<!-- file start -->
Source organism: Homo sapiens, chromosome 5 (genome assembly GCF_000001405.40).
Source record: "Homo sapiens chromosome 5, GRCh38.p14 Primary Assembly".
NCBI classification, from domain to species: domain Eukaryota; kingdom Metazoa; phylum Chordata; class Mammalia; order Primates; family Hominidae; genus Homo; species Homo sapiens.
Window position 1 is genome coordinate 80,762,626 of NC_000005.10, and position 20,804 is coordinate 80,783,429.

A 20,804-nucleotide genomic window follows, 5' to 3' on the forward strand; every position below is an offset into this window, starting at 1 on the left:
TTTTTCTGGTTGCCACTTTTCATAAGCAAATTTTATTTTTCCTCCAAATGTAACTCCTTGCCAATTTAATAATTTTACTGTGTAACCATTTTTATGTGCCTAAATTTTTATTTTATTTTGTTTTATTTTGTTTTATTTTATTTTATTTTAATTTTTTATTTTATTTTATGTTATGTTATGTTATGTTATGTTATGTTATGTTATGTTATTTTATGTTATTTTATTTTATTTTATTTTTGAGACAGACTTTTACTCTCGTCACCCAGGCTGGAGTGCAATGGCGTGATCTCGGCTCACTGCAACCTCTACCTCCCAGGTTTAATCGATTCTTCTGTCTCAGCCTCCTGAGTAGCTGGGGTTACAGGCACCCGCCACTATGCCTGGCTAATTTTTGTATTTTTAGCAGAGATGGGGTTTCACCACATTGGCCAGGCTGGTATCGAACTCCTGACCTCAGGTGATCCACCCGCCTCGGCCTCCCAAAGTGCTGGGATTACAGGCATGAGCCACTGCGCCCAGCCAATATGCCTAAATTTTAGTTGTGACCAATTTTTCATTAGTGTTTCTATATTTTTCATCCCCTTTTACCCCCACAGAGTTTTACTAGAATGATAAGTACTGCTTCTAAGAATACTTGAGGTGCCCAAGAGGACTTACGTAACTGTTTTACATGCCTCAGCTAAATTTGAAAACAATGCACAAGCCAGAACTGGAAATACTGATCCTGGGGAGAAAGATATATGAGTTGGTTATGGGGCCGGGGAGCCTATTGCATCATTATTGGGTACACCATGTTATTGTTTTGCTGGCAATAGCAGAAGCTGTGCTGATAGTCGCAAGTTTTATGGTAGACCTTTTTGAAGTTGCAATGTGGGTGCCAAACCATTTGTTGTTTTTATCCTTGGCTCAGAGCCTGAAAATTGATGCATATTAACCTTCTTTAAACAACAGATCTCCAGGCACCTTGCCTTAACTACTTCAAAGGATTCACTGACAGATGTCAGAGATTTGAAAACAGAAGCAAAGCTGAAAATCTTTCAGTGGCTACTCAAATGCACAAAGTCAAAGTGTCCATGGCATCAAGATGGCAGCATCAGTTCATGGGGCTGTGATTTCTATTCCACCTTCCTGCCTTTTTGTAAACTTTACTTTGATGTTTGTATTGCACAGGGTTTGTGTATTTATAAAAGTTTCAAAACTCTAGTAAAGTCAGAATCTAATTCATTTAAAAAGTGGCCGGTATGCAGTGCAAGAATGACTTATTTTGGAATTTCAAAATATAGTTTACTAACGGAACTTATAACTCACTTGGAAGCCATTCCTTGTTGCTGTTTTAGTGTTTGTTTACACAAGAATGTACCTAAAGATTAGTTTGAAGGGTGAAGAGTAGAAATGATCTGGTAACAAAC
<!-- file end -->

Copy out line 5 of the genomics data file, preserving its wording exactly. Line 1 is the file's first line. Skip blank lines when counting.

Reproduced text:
A 20,804-nucleotide genomic window follows, 5' to 3' on the forward strand; every position below is an offset into this window, starting at 1 on the left: